Sure salting pasta water results in tastier pasta, but does it really lead to more efficient cooking?
The salt-in-pasta-water seems to be a common enough debate while making pasta at home or out with friends. Do you salt the water? How much? When do you add it? Do you think it really makes a difference? So this week we set out to research the science to see if it really does serve a wider purpose other than flavor.
Adding salt increases the boiling temperature of water, so it takes a bit longer to get your pot to boil. With questions of food and science, we always turn to Harold McGee first, author of On Food and Cooking. In his section on Boiling Points, he notes that it takes one ounce of salt per quart of water "to raise the boiling point a negligible 1°F." So we're not talking much here.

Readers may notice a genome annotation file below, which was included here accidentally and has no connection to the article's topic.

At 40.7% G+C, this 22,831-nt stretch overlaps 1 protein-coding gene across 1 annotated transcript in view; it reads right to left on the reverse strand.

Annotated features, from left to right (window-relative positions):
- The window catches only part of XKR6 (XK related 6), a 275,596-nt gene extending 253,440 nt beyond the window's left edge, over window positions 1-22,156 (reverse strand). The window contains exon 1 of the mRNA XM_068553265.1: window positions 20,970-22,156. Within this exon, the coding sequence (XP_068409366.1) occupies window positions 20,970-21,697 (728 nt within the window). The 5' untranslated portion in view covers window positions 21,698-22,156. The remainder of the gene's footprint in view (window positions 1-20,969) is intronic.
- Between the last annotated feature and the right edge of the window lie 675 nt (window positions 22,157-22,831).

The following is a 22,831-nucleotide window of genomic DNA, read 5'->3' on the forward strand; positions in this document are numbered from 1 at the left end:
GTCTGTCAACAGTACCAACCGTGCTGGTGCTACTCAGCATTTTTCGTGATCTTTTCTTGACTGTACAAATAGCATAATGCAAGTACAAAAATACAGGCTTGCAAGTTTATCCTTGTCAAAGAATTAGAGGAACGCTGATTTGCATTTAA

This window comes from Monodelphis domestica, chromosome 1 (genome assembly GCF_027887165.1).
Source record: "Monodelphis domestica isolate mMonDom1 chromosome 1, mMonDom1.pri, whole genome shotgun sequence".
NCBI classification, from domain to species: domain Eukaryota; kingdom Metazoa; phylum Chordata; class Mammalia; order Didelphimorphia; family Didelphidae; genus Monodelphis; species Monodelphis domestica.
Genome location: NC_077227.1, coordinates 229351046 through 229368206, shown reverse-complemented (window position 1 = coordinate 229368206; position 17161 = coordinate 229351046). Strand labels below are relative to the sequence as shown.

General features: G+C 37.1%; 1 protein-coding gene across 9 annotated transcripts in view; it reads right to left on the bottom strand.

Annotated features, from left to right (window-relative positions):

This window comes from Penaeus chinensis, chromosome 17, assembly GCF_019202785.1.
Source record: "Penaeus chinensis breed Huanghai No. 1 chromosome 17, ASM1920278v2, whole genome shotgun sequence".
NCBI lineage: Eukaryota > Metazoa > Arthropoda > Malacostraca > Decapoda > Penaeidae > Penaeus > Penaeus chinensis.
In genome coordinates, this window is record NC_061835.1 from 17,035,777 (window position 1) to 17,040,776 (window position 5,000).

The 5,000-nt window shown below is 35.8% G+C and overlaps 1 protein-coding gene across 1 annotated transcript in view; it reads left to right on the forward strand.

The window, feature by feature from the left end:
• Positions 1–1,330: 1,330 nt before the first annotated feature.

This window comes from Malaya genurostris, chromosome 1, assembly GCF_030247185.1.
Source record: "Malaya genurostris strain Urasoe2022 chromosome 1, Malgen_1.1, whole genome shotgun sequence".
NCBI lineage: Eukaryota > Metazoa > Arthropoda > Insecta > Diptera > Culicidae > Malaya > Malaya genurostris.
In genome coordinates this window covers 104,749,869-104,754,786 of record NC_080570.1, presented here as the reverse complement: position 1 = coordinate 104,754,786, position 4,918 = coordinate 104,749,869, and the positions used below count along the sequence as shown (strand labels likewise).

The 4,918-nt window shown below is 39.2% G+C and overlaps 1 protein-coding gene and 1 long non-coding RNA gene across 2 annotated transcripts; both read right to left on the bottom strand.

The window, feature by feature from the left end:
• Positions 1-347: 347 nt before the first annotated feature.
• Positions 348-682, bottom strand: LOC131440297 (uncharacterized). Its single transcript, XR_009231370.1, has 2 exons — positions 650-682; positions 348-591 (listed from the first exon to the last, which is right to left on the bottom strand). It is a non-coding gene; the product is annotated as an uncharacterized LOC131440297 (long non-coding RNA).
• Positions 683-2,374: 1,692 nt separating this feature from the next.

Most people believe in salting the water just as it comes to a boil, or right after. So how much salt do you add? At my house, we add a little less than a tablespoon for every pound of pasta we cook. I'm afraid to say that this isn't based on science, but merely on taste. As the folks at Fine Cooking note, "A generous amount of salt in the water seasons the pasta internally as it absorbs liquid and swells. The pasta dish may even require less salt overall." So we're leaning a little more towards the flavor side of things and farther away from the science on this one. If an ounce of salt only raises the boiling point of water 1°F, you'd need a whole lot of salt to make a noticeable difference cooking-wise. We lay this one to rest with a conclusion that salted pasta water leads to tastier pasta. And tastier pasta makes everyone happy. Case closed.